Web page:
Introducing the DCH toolkit targeting
stigma within the system
Those of us who have worked in the Mental Health field for many years have certainly heard about the pervasiveness of stigma that keeps so many from getting help that would enable them to enjoy life so much more.
In June of 2011, a steering committee directed by DCH released a toolkit aimed at the reduction of stigma within the mental health system. Each CMHSP, provider and advocacy agency was encouraged to promote self-examination and identification of beliefs that may create barriers to our overarching goal: recovery! Are there some ways in which we routinely conduct business that unknowingly reinforces notions of stigma?
It soon became clear to us that the tenets of the anti-stigma campaign merge and blend with some of the other philosophies that we’ve been promoting within Muskegon CMH.
‘Gentle Teaching’: Promoting human presence, human participation & interaction, and human reward resulting in the feeling of being a worthwhile member of a family or group.
‘Cultural Diversity and Sensitivity’: Understanding the underlying values and beliefs that drive people—a way to walk in others shoes!
‘Motivational Interviewing’: A collaborative, person-centered form of guiding to elicit and strengthen motivation for change.
‘Trauma-Informed Treatment’: Asking “What HAPPENED to you?” not “What is WRONG with you”?...so as to not re-traumatize people .
‘Recovery’: A personal and unique process by which one learns to develop and live a satisfying, hopeful, and contributing life.
‘NAPPI’: Making the world a safer place, one step at a time, by providing superior behavior emergency safety skills training.
All of these and many other promising practices build strongly on staff developing meaningful relationships with those seeking our services in order for us to have a better understanding of values, so we can assure that we promote an atmosphere that is sincerely welcoming and non-judgmental. Until we get this down, we will not see many individuals experience recovery.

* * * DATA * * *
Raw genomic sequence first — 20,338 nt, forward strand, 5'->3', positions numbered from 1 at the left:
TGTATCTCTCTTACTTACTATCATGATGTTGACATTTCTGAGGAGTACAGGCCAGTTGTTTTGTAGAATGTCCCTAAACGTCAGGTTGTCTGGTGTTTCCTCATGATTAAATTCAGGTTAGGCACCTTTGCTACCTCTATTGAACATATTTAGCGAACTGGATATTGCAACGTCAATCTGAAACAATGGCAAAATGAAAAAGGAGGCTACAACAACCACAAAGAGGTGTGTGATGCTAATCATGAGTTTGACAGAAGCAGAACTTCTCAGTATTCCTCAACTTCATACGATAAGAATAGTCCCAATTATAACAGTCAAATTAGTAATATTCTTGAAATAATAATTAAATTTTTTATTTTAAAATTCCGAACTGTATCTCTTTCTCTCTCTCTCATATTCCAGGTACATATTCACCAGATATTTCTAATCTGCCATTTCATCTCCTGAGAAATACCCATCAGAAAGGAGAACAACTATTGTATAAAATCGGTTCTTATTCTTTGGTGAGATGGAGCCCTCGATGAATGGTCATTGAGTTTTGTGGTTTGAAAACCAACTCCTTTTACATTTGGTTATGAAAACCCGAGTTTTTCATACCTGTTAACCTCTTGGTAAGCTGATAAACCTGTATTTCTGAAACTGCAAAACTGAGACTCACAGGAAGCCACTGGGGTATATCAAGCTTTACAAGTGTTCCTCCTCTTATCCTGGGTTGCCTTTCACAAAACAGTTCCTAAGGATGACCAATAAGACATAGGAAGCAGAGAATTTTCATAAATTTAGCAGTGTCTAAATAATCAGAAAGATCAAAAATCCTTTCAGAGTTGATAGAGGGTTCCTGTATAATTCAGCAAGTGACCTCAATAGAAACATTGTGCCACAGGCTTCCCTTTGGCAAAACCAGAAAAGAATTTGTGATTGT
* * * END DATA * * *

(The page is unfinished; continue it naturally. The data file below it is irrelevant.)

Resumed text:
DCH Combating Stigma Toolkit (pdf)
Challenging the stigma of disability
by sharing stories of hope and recovery
Stig * ma / n. - mark, brand; a mark of shame or discredit. Having or conveying a social “brand”.
The stigma associated with mental illness results in untold grief and difficulty for people who have these conditions. Our language is peppered with negative references to mental illness (this drives me nuts; quit acting crazy; etc.). People tell jokes about dementia, hearing voices and other things related to mental illness. The media that surrounds us on television, billboards, newspapers, in the tabloids in check out lanes, on the internet-----everywhere we look-----relates the news of the day. When it involves a violent crime, the mental health status of the perpetrator (rarely the victim) is headline news. There is little doubt as to why the general public associates mental illness with “danger."
Stigma has four elements:
1. Using a label to describe someone (he’s
schizophrenic; she’s crazy; etc.)
2. Stereotyping people who have a condition (everyone
with schizophrenia is violent)
3. Creating a class system: A “good/superior” group (us)
and a “bad/inferior” group (them). The “bad” group
4. Discrimination based on a label (can’t get the job due
to mental illness)